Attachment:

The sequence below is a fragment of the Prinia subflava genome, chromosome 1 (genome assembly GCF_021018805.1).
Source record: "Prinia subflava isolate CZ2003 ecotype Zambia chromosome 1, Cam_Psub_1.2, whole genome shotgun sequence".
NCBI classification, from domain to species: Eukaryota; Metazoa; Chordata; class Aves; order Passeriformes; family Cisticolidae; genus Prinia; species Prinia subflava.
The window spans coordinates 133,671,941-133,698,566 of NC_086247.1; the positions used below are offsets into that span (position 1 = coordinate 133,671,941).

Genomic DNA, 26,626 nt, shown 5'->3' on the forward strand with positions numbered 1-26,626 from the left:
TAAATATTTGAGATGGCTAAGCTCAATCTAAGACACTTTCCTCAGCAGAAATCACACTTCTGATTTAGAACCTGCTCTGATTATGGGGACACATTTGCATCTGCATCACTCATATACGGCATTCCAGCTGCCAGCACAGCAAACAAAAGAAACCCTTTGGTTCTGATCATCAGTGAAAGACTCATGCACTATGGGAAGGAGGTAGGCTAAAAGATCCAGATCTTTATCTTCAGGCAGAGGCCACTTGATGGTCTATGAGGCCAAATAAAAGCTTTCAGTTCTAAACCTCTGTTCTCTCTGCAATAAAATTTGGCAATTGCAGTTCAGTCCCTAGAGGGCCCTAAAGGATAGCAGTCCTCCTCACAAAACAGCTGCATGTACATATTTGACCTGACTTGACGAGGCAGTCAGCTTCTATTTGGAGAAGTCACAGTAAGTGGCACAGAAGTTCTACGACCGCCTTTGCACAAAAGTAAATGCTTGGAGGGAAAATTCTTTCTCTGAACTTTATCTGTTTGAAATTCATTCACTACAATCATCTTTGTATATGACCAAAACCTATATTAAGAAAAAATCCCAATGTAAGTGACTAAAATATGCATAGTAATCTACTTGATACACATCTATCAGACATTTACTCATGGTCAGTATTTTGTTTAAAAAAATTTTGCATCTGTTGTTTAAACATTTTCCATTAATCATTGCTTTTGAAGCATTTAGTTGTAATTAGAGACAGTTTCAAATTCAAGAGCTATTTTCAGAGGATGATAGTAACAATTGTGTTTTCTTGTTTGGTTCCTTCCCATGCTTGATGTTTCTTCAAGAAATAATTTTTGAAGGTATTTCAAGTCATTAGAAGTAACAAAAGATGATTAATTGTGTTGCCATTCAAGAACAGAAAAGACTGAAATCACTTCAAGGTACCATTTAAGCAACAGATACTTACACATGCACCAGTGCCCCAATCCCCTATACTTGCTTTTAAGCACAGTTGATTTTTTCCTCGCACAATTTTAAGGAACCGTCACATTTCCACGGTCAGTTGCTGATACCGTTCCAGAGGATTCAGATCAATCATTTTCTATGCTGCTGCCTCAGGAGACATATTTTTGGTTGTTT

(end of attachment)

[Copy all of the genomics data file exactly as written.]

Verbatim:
The sequence below is a fragment of the Prinia subflava genome, chromosome 1 (genome assembly GCF_021018805.1).
Source record: "Prinia subflava isolate CZ2003 ecotype Zambia chromosome 1, Cam_Psub_1.2, whole genome shotgun sequence".
NCBI classification, from domain to species: Eukaryota; Metazoa; Chordata; class Aves; order Passeriformes; family Cisticolidae; genus Prinia; species Prinia subflava.
The window spans coordinates 133,671,941-133,698,566 of NC_086247.1; the positions used below are offsets into that span (position 1 = coordinate 133,671,941).

Genomic DNA, 26,626 nt, shown 5'->3' on the forward strand with positions numbered 1-26,626 from the left:
TAAATATTTGAGATGGCTAAGCTCAATCTAAGACACTTTCCTCAGCAGAAATCACACTTCTGATTTAGAACCTGCTCTGATTATGGGGACACATTTGCATCTGCATCACTCATATACGGCATTCCAGCTGCCAGCACAGCAAACAAAAGAAACCCTTTGGTTCTGATCATCAGTGAAAGACTCATGCACTATGGGAAGGAGGTAGGCTAAAAGATCCAGATCTTTATCTTCAGGCAGAGGCCACTTGATGGTCTATGAGGCCAAATAAAAGCTTTCAGTTCTAAACCTCTGTTCTCTCTGCAATAAAATTTGGCAATTGCAGTTCAGTCCCTAGAGGGCCCTAAAGGATAGCAGTCCTCCTCACAAAACAGCTGCATGTACATATTTGACCTGACTTGACGAGGCAGTCAGCTTCTATTTGGAGAAGTCACAGTAAGTGGCACAGAAGTTCTACGACCGCCTTTGCACAAAAGTAAATGCTTGGAGGGAAAATTCTTTCTCTGAACTTTATCTGTTTGAAATTCATTCACTACAATCATCTTTGTATATGACCAAAACCTATATTAAGAAAAAATCCCAATGTAAGTGACTAAAATATGCATAGTAATCTACTTGATACACATCTATCAGACATTTACTCATGGTCAGTATTTTGTTTAAAAAAATTTTGCATCTGTTGTTTAAACATTTTCCATTAATCATTGCTTTTGAAGCATTTAGTTGTAATTAGAGACAGTTTCAAATTCAAGAGCTATTTTCAGAGGATGATAGTAACAATTGTGTTTTCTTGTTTGGTTCCTTCCCATGCTTGATGTTTCTTCAAGAAATAATTTTTGAAGGTATTTCAAGTCATTAGAAGTAACAAAAGATGATTAATTGTGTTGCCATTCAAGAACAGAAAAGACTGAAATCACTTCAAGGTACCATTTAAGCAACAGATACTTACACATGCACCAGTGCCCCAATCCCCTATACTTGCTTTTAAGCACAGTTGATTTTTTCCTCGCACAATTTTAAGGAACCGTCACATTTCCACGGTCAGTTGCTGATACCGTTCCAGAGGATTCAGATCAATCATTTTCTATGCTGCTGCCTCAGGAGACATATTTTTGGTTGTTT